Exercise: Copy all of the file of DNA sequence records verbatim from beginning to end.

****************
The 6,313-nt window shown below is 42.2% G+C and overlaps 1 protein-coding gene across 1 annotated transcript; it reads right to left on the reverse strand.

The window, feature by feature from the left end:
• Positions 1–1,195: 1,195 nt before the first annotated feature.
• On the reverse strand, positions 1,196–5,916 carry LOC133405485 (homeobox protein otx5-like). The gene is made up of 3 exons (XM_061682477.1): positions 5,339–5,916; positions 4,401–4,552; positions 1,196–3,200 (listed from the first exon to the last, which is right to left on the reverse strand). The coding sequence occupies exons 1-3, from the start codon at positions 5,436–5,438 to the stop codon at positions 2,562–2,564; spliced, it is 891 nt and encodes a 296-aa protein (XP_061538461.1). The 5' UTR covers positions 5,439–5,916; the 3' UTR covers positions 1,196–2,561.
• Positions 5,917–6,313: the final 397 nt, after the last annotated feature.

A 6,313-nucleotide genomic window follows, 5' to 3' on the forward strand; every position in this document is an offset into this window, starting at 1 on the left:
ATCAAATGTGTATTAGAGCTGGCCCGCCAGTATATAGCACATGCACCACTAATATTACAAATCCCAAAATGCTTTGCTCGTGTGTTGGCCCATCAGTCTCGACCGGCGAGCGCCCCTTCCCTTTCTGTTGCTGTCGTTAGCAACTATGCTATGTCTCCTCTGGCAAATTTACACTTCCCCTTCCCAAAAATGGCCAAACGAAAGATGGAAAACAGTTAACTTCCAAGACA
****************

The 6,313-nt window shown below is 42.2% G+C and overlaps 1 protein-coding gene across 1 annotated transcript; it reads right to left on the reverse strand.

The window, feature by feature from the left end:
• Positions 1–1,195: 1,195 nt before the first annotated feature.
• On the reverse strand, positions 1,196–5,916 carry LOC133405485 (homeobox protein otx5-like). The gene is made up of 3 exons (XM_061682477.1): positions 5,339–5,916; positions 4,401–4,552; positions 1,196–3,200 (listed from the first exon to the last, which is right to left on the reverse strand). The coding sequence occupies exons 1-3, from the start codon at positions 5,436–5,438 to the stop codon at positions 2,562–2,564; spliced, it is 891 nt and encodes a 296-aa protein (XP_061538461.1). The 5' UTR covers positions 5,439–5,916; the 3' UTR covers positions 1,196–2,561.
• Positions 5,917–6,313: the final 397 nt, after the last annotated feature.

A 6,313-nucleotide genomic window follows, 5' to 3' on the forward strand; every position in this document is an offset into this window, starting at 1 on the left:
ATCAAATGTGTATTAGAGCTGGCCCGCCAGTATATAGCACATGCACCACTAATATTACAAATCCCAAAATGCTTTGCTCGTGTGTTGGCCCATCAGTCTCGACCGGCGAGCGCCCCTTCCCTTTCTGTTGCTGTCGTTAGCAACTATGCTATGTCTCCTCTGGCAAATTTACACTTCCCCTTCCCAAAAATGGCCAAACGAAAGATGGAAAACAGTTAACTTCCAAGACA